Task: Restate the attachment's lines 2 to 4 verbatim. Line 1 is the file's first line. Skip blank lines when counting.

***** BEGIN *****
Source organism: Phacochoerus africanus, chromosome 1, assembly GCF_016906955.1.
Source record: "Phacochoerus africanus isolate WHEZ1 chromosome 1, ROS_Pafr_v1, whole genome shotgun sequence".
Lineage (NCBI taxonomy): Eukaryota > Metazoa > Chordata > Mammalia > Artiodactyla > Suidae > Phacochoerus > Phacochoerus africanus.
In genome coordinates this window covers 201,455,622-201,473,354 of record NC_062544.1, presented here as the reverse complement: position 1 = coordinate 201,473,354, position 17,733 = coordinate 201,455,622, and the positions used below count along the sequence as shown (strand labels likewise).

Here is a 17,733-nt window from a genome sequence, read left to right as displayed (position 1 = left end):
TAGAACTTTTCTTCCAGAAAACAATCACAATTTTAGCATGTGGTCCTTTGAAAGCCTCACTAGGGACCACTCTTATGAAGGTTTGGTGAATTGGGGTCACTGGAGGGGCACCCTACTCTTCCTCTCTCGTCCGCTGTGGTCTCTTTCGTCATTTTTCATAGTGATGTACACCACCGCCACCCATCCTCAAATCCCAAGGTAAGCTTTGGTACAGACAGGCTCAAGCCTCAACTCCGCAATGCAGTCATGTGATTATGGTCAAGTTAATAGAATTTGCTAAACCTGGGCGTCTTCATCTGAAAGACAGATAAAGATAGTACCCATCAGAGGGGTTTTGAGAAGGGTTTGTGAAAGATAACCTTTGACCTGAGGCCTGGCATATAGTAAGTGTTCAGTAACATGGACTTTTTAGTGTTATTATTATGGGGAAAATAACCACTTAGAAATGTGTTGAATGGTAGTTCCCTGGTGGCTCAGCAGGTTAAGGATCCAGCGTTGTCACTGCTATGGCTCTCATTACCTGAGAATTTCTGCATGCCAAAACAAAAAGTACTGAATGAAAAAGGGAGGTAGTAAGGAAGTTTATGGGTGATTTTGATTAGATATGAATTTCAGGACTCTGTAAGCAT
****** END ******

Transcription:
Source record: "Phacochoerus africanus isolate WHEZ1 chromosome 1, ROS_Pafr_v1, whole genome shotgun sequence".
Lineage (NCBI taxonomy): Eukaryota > Metazoa > Chordata > Mammalia > Artiodactyla > Suidae > Phacochoerus > Phacochoerus africanus.
In genome coordinates this window covers 201,455,622-201,473,354 of record NC_062544.1, presented here as the reverse complement: position 1 = coordinate 201,473,354, position 17,733 = coordinate 201,455,622, and the positions used below count along the sequence as shown (strand labels likewise).